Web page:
With Russia’s anti-voter fraud movement making international headlines Monday after a Moscow rally of some 15, protesters resulted in the arrests of around 5 people, there has been a rising interest in following the events in Russia as they unfold.
A large contingent of youth have been organizing and protesting the results of December’s presidential election, won by Vladimir Putin, claiming that they were ‘impertinently manipulated’. During Monday’s protest and arrests, the U.S. ambassador to Russia, Michael McFaul, tweeted the following:
Russia’s foreign ministry responded to McFaul with the following: “The police on Pushkin (Square) were several times more humane than what we saw in the break up of the Occupy Wall Street protests or the tent camps in Europe.”
Social Media Chimps received an email from a reader this week looking to follow the events in Russia. She had already been following Alexey Navalny’s Twitter account and translating his tweets through Babelfish, but was hoping to find some reliable resources in English. We did some research and aggregated the accounts below. We’d like to welcome our readers to skim through the list and follow those you find the most informative. Otherwise, you can follow them all by subscribing to our public RussiaNews list on Twitter.
People and Organizations
@Russia_FairVote – This is the official Twitter handle of the Fair Vote for Russia youth movement, whose members believe that the results of December’s election were ‘impertinently manipulated’ (Facebook account). Note that most tweets are in Russian.
@mschwirtz – Michael Schwirtz is a reporter and researcher for the New York Times in Moscow.
@herszenhorn – David Herszenhorn is another reporter for the New York Times based in Moscow. Though not highly active, his tweets from the March 5 protests have us hoping he’ll become more acquainted with Twitter.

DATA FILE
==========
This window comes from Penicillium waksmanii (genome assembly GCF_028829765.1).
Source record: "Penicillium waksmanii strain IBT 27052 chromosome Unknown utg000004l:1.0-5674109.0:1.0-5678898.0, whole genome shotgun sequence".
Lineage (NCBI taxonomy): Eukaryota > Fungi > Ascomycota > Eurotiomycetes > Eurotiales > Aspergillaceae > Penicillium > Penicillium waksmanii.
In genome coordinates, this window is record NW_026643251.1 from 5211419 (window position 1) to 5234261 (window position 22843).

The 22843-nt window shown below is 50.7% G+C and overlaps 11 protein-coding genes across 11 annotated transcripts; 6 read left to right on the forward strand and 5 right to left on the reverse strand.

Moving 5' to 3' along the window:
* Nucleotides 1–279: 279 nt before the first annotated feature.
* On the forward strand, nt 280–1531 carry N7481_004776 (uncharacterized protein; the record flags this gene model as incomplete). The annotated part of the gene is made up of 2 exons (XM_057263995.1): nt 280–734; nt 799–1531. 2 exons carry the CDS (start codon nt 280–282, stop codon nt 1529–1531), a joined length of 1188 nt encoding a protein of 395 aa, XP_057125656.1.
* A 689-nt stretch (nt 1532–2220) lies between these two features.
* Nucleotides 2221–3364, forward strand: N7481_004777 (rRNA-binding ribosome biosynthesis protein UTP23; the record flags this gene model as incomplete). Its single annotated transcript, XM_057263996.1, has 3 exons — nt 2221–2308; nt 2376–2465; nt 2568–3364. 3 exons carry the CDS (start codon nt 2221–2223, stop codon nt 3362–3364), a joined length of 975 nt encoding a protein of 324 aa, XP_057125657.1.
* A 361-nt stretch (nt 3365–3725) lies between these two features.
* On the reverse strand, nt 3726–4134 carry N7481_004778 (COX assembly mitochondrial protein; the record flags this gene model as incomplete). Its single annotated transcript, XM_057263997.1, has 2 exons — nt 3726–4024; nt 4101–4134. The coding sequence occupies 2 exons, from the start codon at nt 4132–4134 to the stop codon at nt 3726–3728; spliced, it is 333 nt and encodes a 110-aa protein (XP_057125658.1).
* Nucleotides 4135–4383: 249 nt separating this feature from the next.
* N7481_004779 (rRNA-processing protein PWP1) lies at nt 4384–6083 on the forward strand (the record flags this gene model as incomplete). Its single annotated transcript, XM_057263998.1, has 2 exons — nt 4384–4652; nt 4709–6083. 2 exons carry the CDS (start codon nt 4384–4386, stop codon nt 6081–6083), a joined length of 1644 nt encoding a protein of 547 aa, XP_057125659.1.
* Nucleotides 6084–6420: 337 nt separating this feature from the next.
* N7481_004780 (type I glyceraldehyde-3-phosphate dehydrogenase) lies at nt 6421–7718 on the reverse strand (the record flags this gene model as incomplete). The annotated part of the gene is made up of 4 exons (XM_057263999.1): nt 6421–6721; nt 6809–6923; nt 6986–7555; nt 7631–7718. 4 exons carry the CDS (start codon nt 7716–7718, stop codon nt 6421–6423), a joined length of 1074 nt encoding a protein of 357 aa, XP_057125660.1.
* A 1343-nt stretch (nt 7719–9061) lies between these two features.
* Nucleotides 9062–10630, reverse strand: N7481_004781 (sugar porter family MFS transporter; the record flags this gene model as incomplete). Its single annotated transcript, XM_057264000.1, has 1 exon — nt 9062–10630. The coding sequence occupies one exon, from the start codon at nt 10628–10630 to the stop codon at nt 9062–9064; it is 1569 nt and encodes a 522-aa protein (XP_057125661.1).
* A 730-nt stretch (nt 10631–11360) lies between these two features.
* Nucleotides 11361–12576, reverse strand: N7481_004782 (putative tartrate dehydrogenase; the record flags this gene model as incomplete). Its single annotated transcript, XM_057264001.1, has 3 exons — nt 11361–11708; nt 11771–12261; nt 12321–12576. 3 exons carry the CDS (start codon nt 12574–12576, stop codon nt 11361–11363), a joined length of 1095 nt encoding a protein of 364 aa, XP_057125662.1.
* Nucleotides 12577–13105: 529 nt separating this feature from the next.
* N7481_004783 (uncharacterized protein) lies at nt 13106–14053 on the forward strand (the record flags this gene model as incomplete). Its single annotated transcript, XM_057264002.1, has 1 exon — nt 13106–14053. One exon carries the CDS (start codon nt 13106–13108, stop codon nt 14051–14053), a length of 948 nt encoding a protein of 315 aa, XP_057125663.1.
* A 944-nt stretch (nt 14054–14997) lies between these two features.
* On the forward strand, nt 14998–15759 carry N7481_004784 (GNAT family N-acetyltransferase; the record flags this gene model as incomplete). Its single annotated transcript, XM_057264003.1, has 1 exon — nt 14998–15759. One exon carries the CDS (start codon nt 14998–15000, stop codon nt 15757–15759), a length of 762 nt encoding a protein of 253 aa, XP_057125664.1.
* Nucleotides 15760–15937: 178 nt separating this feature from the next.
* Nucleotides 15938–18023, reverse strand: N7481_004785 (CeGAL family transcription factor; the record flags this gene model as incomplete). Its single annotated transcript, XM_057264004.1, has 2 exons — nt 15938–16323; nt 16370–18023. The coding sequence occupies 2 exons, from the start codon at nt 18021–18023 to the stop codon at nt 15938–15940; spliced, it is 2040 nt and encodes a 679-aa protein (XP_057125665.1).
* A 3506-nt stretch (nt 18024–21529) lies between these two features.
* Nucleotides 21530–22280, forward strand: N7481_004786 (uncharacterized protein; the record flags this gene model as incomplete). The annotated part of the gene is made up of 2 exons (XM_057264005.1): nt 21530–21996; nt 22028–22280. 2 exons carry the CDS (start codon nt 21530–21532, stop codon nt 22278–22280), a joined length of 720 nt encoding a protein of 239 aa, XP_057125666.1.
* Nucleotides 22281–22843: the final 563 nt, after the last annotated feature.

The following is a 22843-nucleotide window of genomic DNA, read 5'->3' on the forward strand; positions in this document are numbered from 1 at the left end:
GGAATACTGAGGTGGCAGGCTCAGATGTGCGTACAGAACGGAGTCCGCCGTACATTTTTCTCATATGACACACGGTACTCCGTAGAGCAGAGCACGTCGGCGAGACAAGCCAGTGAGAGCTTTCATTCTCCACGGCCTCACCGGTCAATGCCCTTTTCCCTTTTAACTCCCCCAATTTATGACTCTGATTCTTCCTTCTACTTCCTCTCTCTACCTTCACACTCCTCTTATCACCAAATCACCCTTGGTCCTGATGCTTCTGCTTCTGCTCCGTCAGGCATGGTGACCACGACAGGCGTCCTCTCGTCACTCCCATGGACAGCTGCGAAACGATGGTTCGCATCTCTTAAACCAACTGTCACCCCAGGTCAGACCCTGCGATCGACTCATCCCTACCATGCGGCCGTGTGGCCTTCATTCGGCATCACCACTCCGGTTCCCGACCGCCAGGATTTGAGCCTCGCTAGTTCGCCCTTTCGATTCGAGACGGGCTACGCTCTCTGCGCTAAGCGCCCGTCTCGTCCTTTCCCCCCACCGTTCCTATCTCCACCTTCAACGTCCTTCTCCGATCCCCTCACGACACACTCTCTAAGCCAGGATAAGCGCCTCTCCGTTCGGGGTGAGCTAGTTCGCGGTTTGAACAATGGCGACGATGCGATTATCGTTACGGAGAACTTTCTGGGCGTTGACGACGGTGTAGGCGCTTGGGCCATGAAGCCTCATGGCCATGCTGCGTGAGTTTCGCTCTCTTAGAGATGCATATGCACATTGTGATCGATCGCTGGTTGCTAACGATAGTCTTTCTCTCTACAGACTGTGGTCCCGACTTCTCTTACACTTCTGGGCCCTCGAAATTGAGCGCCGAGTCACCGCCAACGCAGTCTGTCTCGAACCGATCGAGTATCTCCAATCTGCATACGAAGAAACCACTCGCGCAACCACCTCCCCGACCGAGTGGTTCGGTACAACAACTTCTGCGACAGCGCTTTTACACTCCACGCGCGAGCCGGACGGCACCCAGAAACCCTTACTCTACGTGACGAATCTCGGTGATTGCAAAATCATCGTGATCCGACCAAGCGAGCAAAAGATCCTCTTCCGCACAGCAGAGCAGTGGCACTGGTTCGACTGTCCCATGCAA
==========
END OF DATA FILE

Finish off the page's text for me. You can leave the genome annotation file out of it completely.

@PowerVertical – Brian Whitmore’s Radio Free Europe/Radio Liberty blog on Russian politics is a great resource.
@rsolash – Richard Solash, a RFE/RL correspondent based in Washington DC, has also been paying lots of attention to the protests in Russia.
@MoscowTimes – The Moscow Times is Russia’s only daily newspaper in English.
@russiaprofile – From their profile: “Russia Profile is an English-language information service geared toward readers with a professional interest in Russia.”
@McFaul – Michael McFaul, the U.S. ambassador to Russia, recently was ‘rebuked‘ by the Kremlin for this tweet: “Troubling to watch arrests of peaceful demonstrators at Pushkin Square. Freedom of assembly and freedom of speech are universal values.”
@KremlinRussiaE – This is the Russian government’s official Twitter account, named after the historic Kremlin.
@MedvedevRussiaE – Dmitry Medvedev is the man stepping down as Russia’s president. His account is not too active, nor does it openly address the Russian protests, but we still feel that it’s worth following.
@StateDept – As the U.S. State Department is a prolific account, tweeting on numerous things regarding foreign relations, we will not be including it on our RussiaNews Twitter list. We would, however, like to provide this as an option for our readers.
If anyone in our readership knows of more accounts to follow, please let us know. We will be happy to add them to the list. In the meantime, connect with us on Twitter.